Communicating the values of archaeologists to detectorists and embedding metal detecting into professional practice

Posted on June 17, 2020


From the public’s perspective, metal detecting is a current and significant element within the heritage and archaeological environment. The accessibility of the hobby and the media propensity towards stories of ‘treasure’ offers the public a tangible link to our portable past whether through active participation or visually through news articles and museums exhibits. To many, the discovery of an artefact equates to success resulting from physically searching into the past, whilst little is understood as to how the interpretation of contextual information to be gained from a find spot can further the collective knowledge of our heritage. With artefacts being a depleting resource, it is important to address the social divide between academically educated archaeologists and the hobbyists protecting their current freedoms. How should archaeologists communicate their values in order to positively influence the mindset of detectorists? Is there value in recognizing the potential of the metal detector by embedding their use into professional practice?

Keith Westcott, The Association of Detectorists

Where to detect? A review: metal detector surveys on developer-funded investigations

Systematic metal detector surveys are increasingly being undertaken on archaeological investigations although their use is still relatively low and is confined largely to the south and east. This paper will briefly review metal detector surveys on developer-funded survey and excavation projects using the evidence of recent fieldwork together with the research and analysis of metal detector surveys undertaken by the Roman Rural Settlement Project.

Stewart Bryant (Freelance, formerly Head of Historic Environment Hertfordshire County Council)

Using structured, supervised metal detecting surveys as a technique for investigating archaeological potential in commercial developments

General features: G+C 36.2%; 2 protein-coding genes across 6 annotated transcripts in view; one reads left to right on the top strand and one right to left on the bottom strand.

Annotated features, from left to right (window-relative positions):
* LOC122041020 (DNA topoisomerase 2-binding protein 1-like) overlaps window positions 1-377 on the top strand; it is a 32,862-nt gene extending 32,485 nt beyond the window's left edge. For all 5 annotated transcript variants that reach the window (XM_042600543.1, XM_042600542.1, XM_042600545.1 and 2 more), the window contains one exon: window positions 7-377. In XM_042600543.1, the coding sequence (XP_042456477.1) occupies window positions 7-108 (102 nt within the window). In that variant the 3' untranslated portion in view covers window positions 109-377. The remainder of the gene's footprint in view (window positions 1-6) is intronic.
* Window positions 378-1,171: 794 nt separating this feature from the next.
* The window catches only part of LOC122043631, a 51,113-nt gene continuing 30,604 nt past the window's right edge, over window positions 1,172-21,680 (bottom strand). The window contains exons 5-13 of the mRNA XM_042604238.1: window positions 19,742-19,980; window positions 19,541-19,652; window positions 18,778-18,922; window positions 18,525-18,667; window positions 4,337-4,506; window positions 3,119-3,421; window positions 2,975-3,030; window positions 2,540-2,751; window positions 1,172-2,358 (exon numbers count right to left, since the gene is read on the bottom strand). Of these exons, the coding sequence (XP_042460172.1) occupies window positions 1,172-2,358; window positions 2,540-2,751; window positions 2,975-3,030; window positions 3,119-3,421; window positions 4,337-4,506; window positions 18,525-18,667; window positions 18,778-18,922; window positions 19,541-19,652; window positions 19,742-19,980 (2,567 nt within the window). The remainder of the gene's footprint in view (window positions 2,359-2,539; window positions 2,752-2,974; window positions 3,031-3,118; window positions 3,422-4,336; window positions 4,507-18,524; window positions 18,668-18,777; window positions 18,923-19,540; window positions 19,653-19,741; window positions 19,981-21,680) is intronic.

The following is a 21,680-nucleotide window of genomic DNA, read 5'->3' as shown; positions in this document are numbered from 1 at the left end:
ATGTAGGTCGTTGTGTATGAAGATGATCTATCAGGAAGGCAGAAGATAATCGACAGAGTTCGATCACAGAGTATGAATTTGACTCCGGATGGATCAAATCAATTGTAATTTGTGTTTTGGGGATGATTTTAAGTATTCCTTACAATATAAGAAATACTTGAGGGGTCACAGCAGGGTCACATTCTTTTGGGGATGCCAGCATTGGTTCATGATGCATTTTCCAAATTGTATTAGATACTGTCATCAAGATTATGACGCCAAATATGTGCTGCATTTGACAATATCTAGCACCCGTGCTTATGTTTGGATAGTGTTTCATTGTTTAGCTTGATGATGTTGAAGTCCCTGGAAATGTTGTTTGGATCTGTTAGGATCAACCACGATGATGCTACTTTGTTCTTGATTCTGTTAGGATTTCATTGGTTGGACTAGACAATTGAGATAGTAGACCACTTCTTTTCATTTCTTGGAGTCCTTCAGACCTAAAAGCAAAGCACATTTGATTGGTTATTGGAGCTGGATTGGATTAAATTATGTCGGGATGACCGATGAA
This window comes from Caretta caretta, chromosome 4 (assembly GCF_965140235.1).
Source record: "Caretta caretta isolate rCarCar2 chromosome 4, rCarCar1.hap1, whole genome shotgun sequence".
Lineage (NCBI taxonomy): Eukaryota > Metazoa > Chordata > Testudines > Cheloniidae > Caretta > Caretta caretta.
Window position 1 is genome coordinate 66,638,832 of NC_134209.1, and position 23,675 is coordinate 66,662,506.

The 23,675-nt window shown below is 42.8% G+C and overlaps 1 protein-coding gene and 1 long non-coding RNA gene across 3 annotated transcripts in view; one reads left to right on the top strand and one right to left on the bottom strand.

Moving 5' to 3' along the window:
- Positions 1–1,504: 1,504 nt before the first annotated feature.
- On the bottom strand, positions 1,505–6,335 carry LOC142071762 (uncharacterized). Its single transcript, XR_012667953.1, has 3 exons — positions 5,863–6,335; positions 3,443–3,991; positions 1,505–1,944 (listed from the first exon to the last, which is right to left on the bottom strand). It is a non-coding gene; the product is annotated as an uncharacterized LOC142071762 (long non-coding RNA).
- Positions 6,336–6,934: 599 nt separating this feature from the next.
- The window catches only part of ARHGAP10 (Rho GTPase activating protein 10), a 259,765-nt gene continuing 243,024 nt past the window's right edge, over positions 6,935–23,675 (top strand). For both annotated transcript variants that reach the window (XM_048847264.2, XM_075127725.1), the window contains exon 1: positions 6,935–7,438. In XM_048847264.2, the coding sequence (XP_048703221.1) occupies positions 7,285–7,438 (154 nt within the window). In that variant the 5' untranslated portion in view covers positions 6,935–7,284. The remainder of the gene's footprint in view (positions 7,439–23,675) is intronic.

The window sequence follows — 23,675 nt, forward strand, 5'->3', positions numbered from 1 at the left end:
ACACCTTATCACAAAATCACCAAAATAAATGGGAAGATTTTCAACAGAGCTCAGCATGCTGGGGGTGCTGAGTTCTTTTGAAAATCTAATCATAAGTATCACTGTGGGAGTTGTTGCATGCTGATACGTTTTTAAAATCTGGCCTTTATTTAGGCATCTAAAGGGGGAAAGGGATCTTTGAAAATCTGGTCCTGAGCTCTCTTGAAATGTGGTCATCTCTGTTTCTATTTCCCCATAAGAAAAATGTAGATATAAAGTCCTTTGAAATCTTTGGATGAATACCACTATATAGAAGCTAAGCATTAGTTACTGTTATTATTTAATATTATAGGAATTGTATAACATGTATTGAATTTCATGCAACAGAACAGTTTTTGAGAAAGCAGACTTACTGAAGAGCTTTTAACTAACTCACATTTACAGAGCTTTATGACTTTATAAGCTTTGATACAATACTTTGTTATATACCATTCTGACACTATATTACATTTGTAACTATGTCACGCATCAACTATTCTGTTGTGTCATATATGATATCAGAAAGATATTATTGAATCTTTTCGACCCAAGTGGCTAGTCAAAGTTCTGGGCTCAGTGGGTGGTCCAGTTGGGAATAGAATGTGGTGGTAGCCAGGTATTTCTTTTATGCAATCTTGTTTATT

Since 2010 the Cheshire Archaeology Planning Advisory Service have been requesting archaeological contractors with the support of local metal detecting clubs to undertake structured supervised metal detecting surveys on sites subject to planning applications. The aim of this survey is to assess the application areas potential for subsurface archaeological remains not identified by historical mapping. This approach has been used effectively on a number of sites, in some cases allowing the identification of particular locations which may require further investigation or concluding that the archaeological potential of an area has been addressed by the recovery and analysis of the plough soil assemblage. Using the work of the Cheshire Archaeology Planning Advisory Service as an example I hope to show how supervised metal detecting surveys have a valuable role to play within professional archaeological practice either alongside other techniques such as fieldwalking and geophysical survey or as a standalone approach.

Vicky Nash (Senior Heritage Consultant for Mott Macdonald)

The Current State of Hobbyist Metal Detecting in Scotland – Where do we go from here?